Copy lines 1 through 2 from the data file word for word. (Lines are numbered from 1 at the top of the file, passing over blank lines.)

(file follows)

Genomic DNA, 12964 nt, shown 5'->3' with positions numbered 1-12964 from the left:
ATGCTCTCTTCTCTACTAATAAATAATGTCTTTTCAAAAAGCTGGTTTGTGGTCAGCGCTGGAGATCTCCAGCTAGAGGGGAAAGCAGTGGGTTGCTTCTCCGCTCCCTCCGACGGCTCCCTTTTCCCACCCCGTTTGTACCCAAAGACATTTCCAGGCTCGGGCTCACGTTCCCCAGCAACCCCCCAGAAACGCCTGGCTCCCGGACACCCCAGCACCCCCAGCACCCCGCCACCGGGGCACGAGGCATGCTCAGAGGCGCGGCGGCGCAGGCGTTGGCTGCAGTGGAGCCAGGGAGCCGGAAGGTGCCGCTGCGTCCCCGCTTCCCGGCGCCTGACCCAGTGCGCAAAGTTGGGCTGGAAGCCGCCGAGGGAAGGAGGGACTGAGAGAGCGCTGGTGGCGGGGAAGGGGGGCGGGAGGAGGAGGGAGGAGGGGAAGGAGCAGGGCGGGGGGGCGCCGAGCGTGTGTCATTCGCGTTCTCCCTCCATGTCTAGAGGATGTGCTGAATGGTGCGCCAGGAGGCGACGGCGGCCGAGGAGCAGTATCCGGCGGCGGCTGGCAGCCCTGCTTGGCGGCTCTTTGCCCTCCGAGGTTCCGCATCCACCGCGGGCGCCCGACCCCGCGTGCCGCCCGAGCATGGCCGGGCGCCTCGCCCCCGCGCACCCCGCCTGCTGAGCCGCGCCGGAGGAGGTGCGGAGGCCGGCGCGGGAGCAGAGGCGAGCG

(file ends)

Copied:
Genomic DNA, 12964 nt, shown 5'->3' with positions numbered 1-12964 from the left:
ATGCTCTCTTCTCTACTAATAAATAATGTCTTTTCAAAAAGCTGGTTTGTGGTCAGCGCTGGAGATCTCCAGCTAGAGGGGAAAGCAGTGGGTTGCTTCTCCGCTCCCTCCGACGGCTCCCTTTTCCCACCCCGTTTGTACCCAAAGACATTTCCAGGCTCGGGCTCACGTTCCCCAGCAACCCCCCAGAAACGCCTGGCTCCCGGACACCCCAGCACCCCCAGCACCCCGCCACCGGGGCACGAGGCATGCTCAGAGGCGCGGCGGCGCAGGCGTTGGCTGCAGTGGAGCCAGGGAGCCGGAAGGTGCCGCTGCGTCCCCGCTTCCCGGCGCCTGACCCAGTGCGCAAAGTTGGGCTGGAAGCCGCCGAGGGAAGGAGGGACTGAGAGAGCGCTGGTGGCGGGGAAGGGGGGCGGGAGGAGGAGGGAGGAGGGGAAGGAGCAGGGCGGGGGGGCGCCGAGCGTGTGTCATTCGCGTTCTCCCTCCATGTCTAGAGGATGTGCTGAATGGTGCGCCAGGAGGCGACGGCGGCCGAGGAGCAGTATCCGGCGGCGGCTGGCAGCCCTGCTTGGCGGCTCTTTGCCCTCCGAGGTTCCGCATCCACCGCGGGCGCCCGACCCCGCGTGCCGCCCGAGCATGGCCGGGCGCCTCGCCCCCGCGCACCCCGCCTGCTGAGCCGCGCCGGAGGAGGTGCGGAGGCCGGCGCGGGAGCAGAGGCGAGCG